FRANKFORT, Ky. (WHAS11) -- A federal judge has sentenced Richie Farmer to 27 months in prison after the former UK basketball star pleaded guilty to two counts of misappropriating government resources while Commissioner of the Kentucky Agriculture Department.
The sentence was handed down at 2:30 Tuesday afternoon after Judge Gregory Van Tatenhove accepted a plea agreement which limited Farmer's sentence to a maximum of 27 months.
"I do understand I was head of the Department of Agriculture, I made some mistakes. I made some bad judgments," Farmer addressed the court. "For that I am truly, truly sorry."
Farmer's attorney, Guthrie True, unsuccessfully argued that a 21 month sentence would sufficiently punish Farmer while sparing "collateral damage" to Farmer's three sons.
"Obviously disappointed," Farmer said to reporters who surrounded him on a sidewalk outside the federal courthouse in Frankfort, "but certainly I want to say to the people of the state how sorry that I am and how much they have meant to me and thank them for all of their understanding."
"You make bad decisions, poor judgments," Farmer continued. "You own up those mistakes and move on. And that's what I would hope the people of the state will be willing to do."
Without the plea deal, Farmer could have faced up to a decade behind bars on five federal charges, three of which were dropped as part of the agreement.
Judge Gregory Van Tatenhove said Farmer's breach of trust was a serious crime.
"I believe you are remorseful," Van Tatenhove said as Farmer stood before him.
"We need the community to know that when mistakes are made we hold those people accountable," Van Tatenhove said.
Farmer's sentence begins March 18. The judge agreed to recommend to the Federal Bureau of Prisons that Farmer serve his sentence at the federal prison in Manchester, Kentucky. The facility is less than two miles from Clay County High School where Farmer earned the "Mr. Basketball title in 1988.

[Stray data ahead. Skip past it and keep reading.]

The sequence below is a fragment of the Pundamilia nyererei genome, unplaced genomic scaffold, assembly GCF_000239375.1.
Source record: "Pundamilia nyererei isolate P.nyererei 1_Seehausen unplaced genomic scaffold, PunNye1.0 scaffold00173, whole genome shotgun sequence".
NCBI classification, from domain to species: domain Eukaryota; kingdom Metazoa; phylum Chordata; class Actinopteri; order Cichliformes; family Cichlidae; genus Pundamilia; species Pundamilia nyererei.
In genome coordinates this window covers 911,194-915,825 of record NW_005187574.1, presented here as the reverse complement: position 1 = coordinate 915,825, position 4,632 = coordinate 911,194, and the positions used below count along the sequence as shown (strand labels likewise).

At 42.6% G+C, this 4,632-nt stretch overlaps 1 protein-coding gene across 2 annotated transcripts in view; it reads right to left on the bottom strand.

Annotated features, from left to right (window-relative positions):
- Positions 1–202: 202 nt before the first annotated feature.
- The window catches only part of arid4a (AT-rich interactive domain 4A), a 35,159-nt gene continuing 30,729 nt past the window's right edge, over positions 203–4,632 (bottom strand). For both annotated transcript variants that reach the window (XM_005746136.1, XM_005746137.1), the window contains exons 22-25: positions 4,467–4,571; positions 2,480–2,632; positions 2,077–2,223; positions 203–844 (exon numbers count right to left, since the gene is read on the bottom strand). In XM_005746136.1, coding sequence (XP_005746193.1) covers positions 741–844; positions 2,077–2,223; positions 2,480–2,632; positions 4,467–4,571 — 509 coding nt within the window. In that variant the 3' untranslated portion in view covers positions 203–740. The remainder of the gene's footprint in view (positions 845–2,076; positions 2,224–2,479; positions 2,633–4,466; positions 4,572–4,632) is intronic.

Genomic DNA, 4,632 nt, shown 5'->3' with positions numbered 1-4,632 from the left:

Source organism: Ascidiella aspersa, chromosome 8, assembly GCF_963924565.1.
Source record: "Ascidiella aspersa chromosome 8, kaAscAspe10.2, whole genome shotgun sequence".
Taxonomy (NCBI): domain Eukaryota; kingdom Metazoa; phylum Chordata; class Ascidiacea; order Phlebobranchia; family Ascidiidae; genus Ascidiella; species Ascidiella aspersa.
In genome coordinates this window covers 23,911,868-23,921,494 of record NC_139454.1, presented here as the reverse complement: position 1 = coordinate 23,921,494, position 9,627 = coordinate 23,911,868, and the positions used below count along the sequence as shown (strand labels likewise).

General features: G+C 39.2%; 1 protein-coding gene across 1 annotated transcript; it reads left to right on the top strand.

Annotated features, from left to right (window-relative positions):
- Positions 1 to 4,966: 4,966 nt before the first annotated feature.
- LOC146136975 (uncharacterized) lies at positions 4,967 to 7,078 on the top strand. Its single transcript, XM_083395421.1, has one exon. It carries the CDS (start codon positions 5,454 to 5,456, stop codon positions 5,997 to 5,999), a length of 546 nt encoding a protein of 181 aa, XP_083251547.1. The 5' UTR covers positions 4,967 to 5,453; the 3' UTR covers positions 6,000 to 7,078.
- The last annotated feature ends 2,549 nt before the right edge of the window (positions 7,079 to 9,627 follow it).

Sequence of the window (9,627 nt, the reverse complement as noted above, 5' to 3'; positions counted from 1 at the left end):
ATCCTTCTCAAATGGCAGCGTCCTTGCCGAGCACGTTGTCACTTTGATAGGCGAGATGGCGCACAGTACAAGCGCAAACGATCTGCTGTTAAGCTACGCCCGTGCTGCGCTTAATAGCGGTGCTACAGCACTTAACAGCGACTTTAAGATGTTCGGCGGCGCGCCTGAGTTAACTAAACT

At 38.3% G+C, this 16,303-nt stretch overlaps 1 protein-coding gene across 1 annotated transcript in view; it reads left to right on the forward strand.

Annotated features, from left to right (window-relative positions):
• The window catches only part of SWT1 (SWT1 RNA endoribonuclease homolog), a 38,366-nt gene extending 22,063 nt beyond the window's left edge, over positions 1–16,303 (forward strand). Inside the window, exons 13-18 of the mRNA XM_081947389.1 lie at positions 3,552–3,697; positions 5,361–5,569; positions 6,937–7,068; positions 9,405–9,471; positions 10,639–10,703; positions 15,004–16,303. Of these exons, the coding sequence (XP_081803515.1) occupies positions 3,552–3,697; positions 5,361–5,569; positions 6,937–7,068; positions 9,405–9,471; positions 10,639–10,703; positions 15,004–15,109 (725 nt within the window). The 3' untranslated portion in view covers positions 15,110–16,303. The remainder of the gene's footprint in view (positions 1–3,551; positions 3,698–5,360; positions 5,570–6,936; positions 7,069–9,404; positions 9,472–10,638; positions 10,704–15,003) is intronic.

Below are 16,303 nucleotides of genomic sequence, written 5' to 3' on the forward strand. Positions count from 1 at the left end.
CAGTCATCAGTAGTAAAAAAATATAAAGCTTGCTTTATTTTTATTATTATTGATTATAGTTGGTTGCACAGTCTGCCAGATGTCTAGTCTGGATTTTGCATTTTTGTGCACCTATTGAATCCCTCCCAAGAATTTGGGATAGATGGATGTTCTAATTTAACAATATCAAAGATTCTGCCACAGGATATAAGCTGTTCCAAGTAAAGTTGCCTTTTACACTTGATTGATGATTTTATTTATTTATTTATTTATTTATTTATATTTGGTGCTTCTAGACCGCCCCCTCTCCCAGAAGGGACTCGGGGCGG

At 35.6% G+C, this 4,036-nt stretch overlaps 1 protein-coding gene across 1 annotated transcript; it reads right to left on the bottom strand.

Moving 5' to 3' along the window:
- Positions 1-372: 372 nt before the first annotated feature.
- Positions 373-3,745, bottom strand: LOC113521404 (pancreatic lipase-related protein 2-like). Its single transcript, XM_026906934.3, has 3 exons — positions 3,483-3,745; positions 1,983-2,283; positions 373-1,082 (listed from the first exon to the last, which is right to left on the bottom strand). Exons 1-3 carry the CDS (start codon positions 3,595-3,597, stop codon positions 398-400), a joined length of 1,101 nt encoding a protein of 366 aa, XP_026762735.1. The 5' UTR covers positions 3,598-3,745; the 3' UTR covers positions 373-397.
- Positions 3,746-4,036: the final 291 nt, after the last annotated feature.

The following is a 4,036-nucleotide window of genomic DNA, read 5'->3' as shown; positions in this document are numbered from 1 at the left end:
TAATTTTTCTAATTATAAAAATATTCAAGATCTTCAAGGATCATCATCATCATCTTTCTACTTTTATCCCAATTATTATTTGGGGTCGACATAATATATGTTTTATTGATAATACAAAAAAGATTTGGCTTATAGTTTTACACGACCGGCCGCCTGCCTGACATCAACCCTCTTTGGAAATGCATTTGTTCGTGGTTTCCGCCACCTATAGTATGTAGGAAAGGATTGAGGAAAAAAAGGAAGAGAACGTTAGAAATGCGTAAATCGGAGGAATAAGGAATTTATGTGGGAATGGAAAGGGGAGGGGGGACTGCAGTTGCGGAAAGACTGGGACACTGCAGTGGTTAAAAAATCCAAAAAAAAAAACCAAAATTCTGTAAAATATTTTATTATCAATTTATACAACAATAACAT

"I made some mistakes and made some bad judgments," Farmer said, addressing the judge. "For that, I am truly, truly sorry. I have had to suffer, my family has suffered; most of all what my kids have been through I could never make it up to them. I want to quickly acknowledge the people of Kentucky who have been there for me. For this, thank you to them. I am truly, truly sorry for what I have done."
Farmer admitted to abusing his position as Agriculture Commissioner - putting friends on the state payroll with few responsibilities and using state employees for personal errands.
The abuses came to light when Farmer's successor at the agriculture department, fellow Republican James Comer, requested that Auditor Adam Edelen (D) perform a sweeping review of Farmer's tenure.
Comer called it "a sad day for Kentucky. Everyone loved Richie Farmer when he was a basketball great at the University of Kentucky and when he was a high school all star at Clay County."
"It's not a happy day," Edelen told WHAS11. "My fear is that Richie Farmer is certainly going to be the first line of my obituary one day. But, my faith teaches me about redemption. I think he has that opportunity at redemption and it starts today."
"There's nothing gleeful about today," Comer said. "My thoughts and prayers go out to Richie's family, especially his children but at the Department of Agriculture we've moved forward."
Farmer was a University of Kentucky Wildcat 'Unforgettable,' a band of UK seniors who stuck with the basketball program while it was on probation in the early 1990's.
"That's the Richie Farmer that I know," True said, "and that's the Richie Farmer that we all love, and that's the Richie Farmer that will be back."
"The message is, it doesn't matter who you are, what you've done in your sports career or what your celebrity status is or what your position you have in state government," said Kenneth Taylor, Assistant U.S. Attorney. "If you abuse the public's trust, then we'll follow the evidence and you'll be held accountable."
Judge Van Tatenhove encouraged Farmer to embrace his sentence as a way to pay a debt to society.
"Once you have paid that debt, you are debt free," Judge Van Tatenhove said.
"Some people are going to hold that over your head the rest of your life," Van Tatenhove continued. "You get to rebuild your life."
The judge said Farmer's number 32 banner should continue to hang from the rafters at Rupp Arena "from now to eternity. You earned it in a way that captured the imagination of this state."